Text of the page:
Perhaps as quoted at the end it was no longer the case – for the children I mean – yet comparing apple to apple just what is left for children “here” compared to the children of the past? – nothing; relatively speaking – therefore Canada will still be a better place to be in for them, despite the lesser chances of today for them to be indistinguishable there.

  • On June 2nd, 2011, Anonymous said ...

    I have liked your full quality explanation Thanks, I work for the Gvernment of Kenya.

    I will want to move to canada and become a citizen, i have a desire to be there and hope one time shall be given a chance God willing. Be Blessed.

  • On June 3rd, 2011, Kayode Adedayo said ...

    It is expected of a foreigner/immigrant to showcase him or herself that he’s worth a spot in the country he finds himself outside his. Consequently,he must have prepared himself for the new realities ahead.For a country like Canada,its always been peaceful. God bless Canada.

  • On June 3rd, 2011, Okwor Amaka Angela said ...

    My earnest dream and vision is to live and work in Canada with my family and have a good life.

  • On June 3rd, 2011, Kayode Adedayo said ...

    Going through Attorney David Cohen’s biography,i felt a connection.Being a graduate of Literature in English,i’ve always being pessimistic about leaving my African soil.To my amusement,God gave me two lovely kids age 5(girl) and 3(boy) whose ultimate goal is to travel in an aeroplane and live abroad.What better place than Canada!But the immigration procedure…! I will be glad to be assisted.I assure you that,my family is peace loving.

  • On June 6th, 2011, Arun said ...

    The ranking is marvelous for any peace loving person on this earth . In a comparison given the low side of discrimination between born white and other born ethnic group including immigrants , to my money Canada is of course a good place for all peace lovers ; ethnicity is a born human character . God bless Canada

  • On June 9th, 2011, Tunji said ...

    i will opnely say Canada is a dream land to live stay and work for majority which am among.

    The job security is high, good standard of living which clarify and guarantee a wonderful future.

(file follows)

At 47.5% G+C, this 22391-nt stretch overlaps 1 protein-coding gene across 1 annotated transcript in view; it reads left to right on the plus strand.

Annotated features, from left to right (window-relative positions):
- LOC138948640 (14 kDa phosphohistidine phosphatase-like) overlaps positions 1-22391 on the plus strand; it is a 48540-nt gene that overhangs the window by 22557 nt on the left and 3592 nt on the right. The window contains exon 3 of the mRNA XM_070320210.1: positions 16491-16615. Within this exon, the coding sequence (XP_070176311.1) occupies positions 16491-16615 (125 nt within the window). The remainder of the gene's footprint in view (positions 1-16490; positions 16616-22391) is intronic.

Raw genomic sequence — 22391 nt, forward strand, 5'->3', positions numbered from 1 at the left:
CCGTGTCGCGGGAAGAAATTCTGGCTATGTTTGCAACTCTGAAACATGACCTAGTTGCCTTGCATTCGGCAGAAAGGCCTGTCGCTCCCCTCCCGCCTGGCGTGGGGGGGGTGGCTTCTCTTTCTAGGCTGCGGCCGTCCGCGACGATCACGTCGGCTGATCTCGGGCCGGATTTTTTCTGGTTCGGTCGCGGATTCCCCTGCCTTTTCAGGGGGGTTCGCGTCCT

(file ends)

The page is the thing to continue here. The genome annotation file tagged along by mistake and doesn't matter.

God bless canada, am coming soon!!!

  • On June 16th, 2011, Zohaib Hussain said ...

    God Bless Canada

  • On June 16th, 2011, vani said ...

    What I would like to say that one day when I wake up I will wake up in Canada.
    God Almighty bless Canada.

  • On June 20th, 2011, Petar Dimov said ...

    God bless Canada!!!
    And you!

  • On July 2nd, 2011, An Indian said ...

    Racism exists in India also.

    One may differentiate between different types of Apples but the fact remains that an Apple remains an Apple, whatever type it may be.

    Hence, a Canadian remains a Canadian whatever Color/ Caste// Creed he may be of. Canada is one of the most peaceful Country in the world.

    What I fail to understand is that as to why the Queen of UK still remains Queen of Canada. It is time that Canada comes out of the Colonial mindset as India has.

    Your agency has been providing clear and transparent information to masses and I hope the best for you!

    Best of luck!!!

  • On August 11th, 2011, Pampam said ...

    I today makes me exactly one year in Canada. Every morning I always end my prayers with God bless the day I decided to migrate to this land of possibilities. It is not an eldorado but but much much better than the 2 previous countries I have lived in. Like a friend will say “Canada is filled with milk and honey but there are also giants to conquer. I love Canada!

  • On August 22nd, 2011, Anonymous said ...

    I heard so much about Canada and all these blogs proved that Canada is really a peaceful and wonderful country to visit and live in… I pray everyday that one day I will wake up that I’m in Canada already. My Background is hospitality and seems not on the list of Skilled Workers, Is there anyway I could live there.